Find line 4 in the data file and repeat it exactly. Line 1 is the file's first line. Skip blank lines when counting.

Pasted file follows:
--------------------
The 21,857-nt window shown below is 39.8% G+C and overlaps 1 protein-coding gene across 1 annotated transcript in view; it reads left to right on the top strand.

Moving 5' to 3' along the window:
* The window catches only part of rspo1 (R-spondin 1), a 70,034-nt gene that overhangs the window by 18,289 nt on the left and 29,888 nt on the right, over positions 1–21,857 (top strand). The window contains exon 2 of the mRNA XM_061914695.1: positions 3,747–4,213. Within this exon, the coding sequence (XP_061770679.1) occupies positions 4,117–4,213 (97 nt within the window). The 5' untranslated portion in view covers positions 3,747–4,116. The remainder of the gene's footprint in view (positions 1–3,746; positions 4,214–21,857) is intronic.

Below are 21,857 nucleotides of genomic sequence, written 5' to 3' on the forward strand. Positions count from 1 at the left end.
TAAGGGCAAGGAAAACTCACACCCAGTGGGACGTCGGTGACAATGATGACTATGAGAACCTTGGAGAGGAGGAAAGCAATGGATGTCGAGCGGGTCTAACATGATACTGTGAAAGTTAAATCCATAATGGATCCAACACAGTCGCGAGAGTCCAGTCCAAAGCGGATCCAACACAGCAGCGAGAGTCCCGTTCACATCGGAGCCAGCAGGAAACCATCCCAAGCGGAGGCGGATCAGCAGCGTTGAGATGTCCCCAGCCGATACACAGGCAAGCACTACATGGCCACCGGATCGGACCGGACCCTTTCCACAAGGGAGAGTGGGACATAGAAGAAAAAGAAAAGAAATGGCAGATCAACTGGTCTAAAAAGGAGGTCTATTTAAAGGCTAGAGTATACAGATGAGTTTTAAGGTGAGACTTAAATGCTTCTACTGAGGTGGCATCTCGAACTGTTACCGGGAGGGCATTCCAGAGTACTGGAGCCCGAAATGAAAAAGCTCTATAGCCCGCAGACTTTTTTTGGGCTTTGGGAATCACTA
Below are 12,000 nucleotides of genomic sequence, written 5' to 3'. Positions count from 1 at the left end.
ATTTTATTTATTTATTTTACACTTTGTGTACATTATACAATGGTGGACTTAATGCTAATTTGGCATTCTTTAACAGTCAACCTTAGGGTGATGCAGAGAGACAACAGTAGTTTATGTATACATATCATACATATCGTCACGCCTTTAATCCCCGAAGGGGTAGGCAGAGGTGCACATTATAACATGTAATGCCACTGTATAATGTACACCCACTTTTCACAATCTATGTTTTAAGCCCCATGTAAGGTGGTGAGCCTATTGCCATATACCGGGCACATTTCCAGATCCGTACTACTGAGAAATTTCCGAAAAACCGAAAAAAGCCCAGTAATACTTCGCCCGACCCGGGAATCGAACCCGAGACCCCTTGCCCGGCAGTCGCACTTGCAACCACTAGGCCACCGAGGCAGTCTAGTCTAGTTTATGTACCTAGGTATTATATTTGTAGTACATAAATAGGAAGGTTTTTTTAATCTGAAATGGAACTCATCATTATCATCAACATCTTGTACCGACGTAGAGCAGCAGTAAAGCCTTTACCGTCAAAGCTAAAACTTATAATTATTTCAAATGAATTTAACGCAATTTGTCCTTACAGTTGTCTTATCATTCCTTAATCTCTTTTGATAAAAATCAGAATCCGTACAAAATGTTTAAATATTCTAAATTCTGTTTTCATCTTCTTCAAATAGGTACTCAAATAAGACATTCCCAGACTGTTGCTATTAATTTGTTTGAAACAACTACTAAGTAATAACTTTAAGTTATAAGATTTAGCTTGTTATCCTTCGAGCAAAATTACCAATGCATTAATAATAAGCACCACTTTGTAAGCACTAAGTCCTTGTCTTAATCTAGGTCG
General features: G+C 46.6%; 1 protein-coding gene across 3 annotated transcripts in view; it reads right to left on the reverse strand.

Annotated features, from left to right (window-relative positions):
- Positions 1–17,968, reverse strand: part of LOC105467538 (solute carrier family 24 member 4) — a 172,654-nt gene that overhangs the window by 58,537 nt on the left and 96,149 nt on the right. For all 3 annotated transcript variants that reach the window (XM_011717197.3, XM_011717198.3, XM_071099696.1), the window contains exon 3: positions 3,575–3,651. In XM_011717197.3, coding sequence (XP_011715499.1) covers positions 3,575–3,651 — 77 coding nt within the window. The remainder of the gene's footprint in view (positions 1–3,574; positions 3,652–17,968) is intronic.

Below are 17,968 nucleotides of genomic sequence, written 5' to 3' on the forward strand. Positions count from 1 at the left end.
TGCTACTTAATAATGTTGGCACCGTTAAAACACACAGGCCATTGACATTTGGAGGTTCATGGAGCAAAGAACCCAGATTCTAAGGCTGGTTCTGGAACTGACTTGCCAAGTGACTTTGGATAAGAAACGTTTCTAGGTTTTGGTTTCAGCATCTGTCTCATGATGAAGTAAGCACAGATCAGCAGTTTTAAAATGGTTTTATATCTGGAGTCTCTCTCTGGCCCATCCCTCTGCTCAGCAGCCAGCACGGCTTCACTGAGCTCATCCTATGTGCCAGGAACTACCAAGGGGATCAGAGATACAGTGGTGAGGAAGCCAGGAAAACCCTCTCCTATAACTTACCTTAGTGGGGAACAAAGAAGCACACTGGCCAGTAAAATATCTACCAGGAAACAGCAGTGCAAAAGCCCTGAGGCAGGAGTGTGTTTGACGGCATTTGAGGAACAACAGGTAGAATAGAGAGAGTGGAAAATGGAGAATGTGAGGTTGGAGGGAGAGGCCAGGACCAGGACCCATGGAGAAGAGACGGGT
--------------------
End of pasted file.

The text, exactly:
Below are 21,857 nucleotides of genomic sequence, written 5' to 3' on the forward strand. Positions count from 1 at the left end.